Top Threat #5 to Cloud Computing: Insecure Software Development
Blog Article Published: 10/17/2022
Written by the CSA Top Threats Working Group.
The CSA Top Threats to Cloud Computing Pandemic Eleven report aims to raise awareness of threats, vulnerabilities, and risks in the cloud. The latest report highlights the Pandemic Eleven top threats, in which the pandemic and the complexity of workloads, supply chains, and new technologies shifted the cloud security landscape.
Why You Should Leverage Cloud Service Providers
Software is complex, with cloud technologies tending to add to the complexity. In that complexity, unintended functionality emerges which could allow for the creation of exploits and likely misconfigurations. Thanks to the accessibility of the cloud, threat actors can leverage these “features” more easily than ever before.
Adopting a cloud first strategic posture allows entities to offload maintenance and security headaches to a cloud service provider (CSP). Entrusting a CSP to manage the infrastructure and/or platform layers prevents developers from reinventing the wheel and removes the need for companies building services themselves.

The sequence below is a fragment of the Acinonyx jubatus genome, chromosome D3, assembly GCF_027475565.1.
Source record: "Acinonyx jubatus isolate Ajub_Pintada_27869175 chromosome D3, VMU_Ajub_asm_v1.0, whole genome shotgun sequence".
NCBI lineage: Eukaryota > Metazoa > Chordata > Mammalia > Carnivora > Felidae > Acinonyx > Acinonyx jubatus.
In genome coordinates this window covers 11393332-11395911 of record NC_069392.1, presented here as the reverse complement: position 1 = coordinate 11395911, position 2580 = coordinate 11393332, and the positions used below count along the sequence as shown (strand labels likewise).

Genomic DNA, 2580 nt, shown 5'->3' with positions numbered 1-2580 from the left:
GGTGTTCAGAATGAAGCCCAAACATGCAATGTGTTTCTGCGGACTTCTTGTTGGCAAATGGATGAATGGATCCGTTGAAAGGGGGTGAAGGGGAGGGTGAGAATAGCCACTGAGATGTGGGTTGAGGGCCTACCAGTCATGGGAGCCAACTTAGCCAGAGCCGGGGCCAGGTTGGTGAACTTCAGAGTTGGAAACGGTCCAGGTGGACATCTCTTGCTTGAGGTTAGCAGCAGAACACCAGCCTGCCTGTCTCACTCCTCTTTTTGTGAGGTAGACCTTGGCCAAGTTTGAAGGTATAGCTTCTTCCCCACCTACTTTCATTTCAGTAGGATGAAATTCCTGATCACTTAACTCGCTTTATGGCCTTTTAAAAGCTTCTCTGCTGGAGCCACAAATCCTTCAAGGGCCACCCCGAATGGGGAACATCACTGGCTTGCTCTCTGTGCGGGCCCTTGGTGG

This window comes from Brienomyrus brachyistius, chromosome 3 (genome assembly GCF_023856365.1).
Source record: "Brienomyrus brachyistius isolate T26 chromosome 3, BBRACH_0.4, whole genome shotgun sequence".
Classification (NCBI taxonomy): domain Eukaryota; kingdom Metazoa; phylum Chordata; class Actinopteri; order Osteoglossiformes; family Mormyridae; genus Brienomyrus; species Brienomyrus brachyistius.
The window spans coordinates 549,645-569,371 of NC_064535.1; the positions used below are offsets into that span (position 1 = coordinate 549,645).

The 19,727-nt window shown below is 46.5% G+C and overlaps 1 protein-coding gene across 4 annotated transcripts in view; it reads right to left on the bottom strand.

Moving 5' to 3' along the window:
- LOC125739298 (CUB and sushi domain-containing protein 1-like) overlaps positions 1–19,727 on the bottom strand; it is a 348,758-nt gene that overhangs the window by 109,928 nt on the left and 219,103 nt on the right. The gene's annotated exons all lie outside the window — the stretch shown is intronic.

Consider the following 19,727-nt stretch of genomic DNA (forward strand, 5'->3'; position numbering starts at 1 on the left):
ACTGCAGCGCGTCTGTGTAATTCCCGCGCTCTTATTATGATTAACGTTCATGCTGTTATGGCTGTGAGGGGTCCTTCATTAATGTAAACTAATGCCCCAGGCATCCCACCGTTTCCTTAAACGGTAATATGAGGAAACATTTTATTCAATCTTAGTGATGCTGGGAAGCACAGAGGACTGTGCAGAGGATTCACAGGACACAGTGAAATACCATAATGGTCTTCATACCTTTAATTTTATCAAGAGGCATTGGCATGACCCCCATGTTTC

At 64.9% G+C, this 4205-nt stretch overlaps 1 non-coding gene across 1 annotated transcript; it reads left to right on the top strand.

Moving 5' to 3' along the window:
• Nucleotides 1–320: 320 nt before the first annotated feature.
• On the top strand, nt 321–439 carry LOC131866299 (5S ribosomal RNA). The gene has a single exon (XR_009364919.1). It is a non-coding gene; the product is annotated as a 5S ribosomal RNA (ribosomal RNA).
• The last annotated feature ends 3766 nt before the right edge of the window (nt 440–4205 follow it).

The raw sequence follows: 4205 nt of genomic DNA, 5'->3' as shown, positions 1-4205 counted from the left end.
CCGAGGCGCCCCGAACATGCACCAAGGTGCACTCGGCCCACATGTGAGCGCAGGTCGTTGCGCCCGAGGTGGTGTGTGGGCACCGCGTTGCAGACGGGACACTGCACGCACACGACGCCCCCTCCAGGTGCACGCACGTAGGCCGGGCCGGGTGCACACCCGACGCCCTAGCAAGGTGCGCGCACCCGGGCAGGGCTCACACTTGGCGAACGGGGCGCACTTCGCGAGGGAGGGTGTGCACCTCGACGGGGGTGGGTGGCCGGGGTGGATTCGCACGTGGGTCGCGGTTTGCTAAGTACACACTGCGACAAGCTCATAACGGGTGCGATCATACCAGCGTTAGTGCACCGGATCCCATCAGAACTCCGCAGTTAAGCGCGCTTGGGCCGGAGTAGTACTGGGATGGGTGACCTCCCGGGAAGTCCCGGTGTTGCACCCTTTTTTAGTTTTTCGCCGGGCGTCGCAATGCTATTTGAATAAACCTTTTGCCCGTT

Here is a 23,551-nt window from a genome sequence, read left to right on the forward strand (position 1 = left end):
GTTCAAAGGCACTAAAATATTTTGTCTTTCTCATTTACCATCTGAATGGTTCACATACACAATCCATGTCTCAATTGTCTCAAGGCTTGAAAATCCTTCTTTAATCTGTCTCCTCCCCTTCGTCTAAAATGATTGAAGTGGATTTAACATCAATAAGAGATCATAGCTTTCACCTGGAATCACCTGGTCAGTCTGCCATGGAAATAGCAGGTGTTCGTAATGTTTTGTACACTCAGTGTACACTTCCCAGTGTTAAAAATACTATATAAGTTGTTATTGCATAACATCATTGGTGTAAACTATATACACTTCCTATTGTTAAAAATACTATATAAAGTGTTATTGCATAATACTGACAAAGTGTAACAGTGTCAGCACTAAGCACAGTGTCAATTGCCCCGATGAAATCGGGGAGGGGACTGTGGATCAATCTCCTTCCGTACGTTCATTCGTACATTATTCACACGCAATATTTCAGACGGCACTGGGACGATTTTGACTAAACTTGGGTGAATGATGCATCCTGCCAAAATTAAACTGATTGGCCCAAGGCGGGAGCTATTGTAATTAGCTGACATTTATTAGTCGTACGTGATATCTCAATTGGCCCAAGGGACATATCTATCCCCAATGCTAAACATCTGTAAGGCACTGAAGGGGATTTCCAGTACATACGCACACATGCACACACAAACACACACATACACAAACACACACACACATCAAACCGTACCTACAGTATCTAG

Bug Fixes Can Lead to Vulnerabilities
No developer sets out to create insecure software. Yet, patches are released every month by major software vendors that can be used to impact the confidentiality, integrity, and/or availability of a system. Not all software bugs have security implications, but even odd quirks can become significant threats. Embracing cloud technologies allows companies to hone their focus on what is unique to their business, while letting the CSP own and manage everything else.
The direct business effects of insecure software development include:
- Loss of customer confidence of the product
- Damage to brand reputation due to a data breach
- Legal and financial impact from lawsuits
What Are the Key Takeaways?
Here are some key takeaways to consider:
- Using cloud technologies prevents reinventing existing solutions
- By leveraging the shared responsibility model, items can be owned by a CSP
- CSPs will offer guidance on how to implement services in a secure fashion
In September 2021, Apple’s iOS was discovered to be exploited by NSO’s Pegasus software, leveraging a zero-click vulnerability that allowed for remote code execution. In a one-click exploit, targets were hacked on iMessage when clicking the link. However in the recent zero-click exploit, targets could be vulnerable with no interaction required. The attack works quietly with no defense in the background.
Learn more about this threat and the other 10 top threats in our Top Threats to Cloud Computing Pandemic Eleven publication.
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